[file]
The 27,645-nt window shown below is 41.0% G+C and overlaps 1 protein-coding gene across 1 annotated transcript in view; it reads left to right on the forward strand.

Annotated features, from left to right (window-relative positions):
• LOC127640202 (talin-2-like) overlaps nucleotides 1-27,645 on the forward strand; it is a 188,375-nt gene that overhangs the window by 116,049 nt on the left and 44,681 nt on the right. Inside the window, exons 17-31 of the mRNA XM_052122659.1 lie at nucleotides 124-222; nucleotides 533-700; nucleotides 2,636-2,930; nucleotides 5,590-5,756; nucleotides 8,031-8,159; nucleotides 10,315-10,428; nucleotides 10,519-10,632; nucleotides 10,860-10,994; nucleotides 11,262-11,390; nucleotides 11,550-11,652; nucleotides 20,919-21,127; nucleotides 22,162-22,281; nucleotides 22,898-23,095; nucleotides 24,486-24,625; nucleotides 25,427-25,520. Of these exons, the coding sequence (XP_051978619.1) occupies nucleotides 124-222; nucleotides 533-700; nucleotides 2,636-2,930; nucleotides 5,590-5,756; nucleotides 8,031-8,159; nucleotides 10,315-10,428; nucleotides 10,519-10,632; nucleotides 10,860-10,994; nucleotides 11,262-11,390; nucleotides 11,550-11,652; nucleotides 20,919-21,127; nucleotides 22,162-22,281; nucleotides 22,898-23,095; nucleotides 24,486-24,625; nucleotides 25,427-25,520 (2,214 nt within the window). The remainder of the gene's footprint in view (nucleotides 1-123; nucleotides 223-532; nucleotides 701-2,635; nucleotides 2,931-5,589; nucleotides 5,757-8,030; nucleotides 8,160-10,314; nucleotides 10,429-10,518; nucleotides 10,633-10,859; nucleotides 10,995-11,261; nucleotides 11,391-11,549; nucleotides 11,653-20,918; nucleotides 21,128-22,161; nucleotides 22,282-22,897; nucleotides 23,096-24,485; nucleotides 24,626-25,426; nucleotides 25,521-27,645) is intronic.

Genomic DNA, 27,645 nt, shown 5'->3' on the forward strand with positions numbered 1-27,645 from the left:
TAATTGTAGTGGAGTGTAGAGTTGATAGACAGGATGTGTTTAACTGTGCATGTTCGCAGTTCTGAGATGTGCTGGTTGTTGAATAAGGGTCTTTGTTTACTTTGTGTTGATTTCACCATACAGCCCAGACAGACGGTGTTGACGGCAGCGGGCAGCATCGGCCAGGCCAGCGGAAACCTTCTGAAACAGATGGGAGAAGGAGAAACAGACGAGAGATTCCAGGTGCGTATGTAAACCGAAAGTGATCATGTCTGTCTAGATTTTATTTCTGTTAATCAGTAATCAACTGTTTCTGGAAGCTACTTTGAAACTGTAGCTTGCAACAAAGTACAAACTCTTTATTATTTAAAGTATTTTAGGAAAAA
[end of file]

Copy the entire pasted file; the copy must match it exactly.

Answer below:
The 27,645-nt window shown below is 41.0% G+C and overlaps 1 protein-coding gene across 1 annotated transcript in view; it reads left to right on the forward strand.

Annotated features, from left to right (window-relative positions):
• LOC127640202 (talin-2-like) overlaps nucleotides 1-27,645 on the forward strand; it is a 188,375-nt gene that overhangs the window by 116,049 nt on the left and 44,681 nt on the right. Inside the window, exons 17-31 of the mRNA XM_052122659.1 lie at nucleotides 124-222; nucleotides 533-700; nucleotides 2,636-2,930; nucleotides 5,590-5,756; nucleotides 8,031-8,159; nucleotides 10,315-10,428; nucleotides 10,519-10,632; nucleotides 10,860-10,994; nucleotides 11,262-11,390; nucleotides 11,550-11,652; nucleotides 20,919-21,127; nucleotides 22,162-22,281; nucleotides 22,898-23,095; nucleotides 24,486-24,625; nucleotides 25,427-25,520. Of these exons, the coding sequence (XP_051978619.1) occupies nucleotides 124-222; nucleotides 533-700; nucleotides 2,636-2,930; nucleotides 5,590-5,756; nucleotides 8,031-8,159; nucleotides 10,315-10,428; nucleotides 10,519-10,632; nucleotides 10,860-10,994; nucleotides 11,262-11,390; nucleotides 11,550-11,652; nucleotides 20,919-21,127; nucleotides 22,162-22,281; nucleotides 22,898-23,095; nucleotides 24,486-24,625; nucleotides 25,427-25,520 (2,214 nt within the window). The remainder of the gene's footprint in view (nucleotides 1-123; nucleotides 223-532; nucleotides 701-2,635; nucleotides 2,931-5,589; nucleotides 5,757-8,030; nucleotides 8,160-10,314; nucleotides 10,429-10,518; nucleotides 10,633-10,859; nucleotides 10,995-11,261; nucleotides 11,391-11,549; nucleotides 11,653-20,918; nucleotides 21,128-22,161; nucleotides 22,282-22,897; nucleotides 23,096-24,485; nucleotides 24,626-25,426; nucleotides 25,521-27,645) is intronic.

Genomic DNA, 27,645 nt, shown 5'->3' on the forward strand with positions numbered 1-27,645 from the left:
TAATTGTAGTGGAGTGTAGAGTTGATAGACAGGATGTGTTTAACTGTGCATGTTCGCAGTTCTGAGATGTGCTGGTTGTTGAATAAGGGTCTTTGTTTACTTTGTGTTGATTTCACCATACAGCCCAGACAGACGGTGTTGACGGCAGCGGGCAGCATCGGCCAGGCCAGCGGAAACCTTCTGAAACAGATGGGAGAAGGAGAAACAGACGAGAGATTCCAGGTGCGTATGTAAACCGAAAGTGATCATGTCTGTCTAGATTTTATTTCTGTTAATCAGTAATCAACTGTTTCTGGAAGCTACTTTGAAACTGTAGCTTGCAACAAAGTACAAACTCTTTATTATTTAAAGTATTTTAGGAAAAA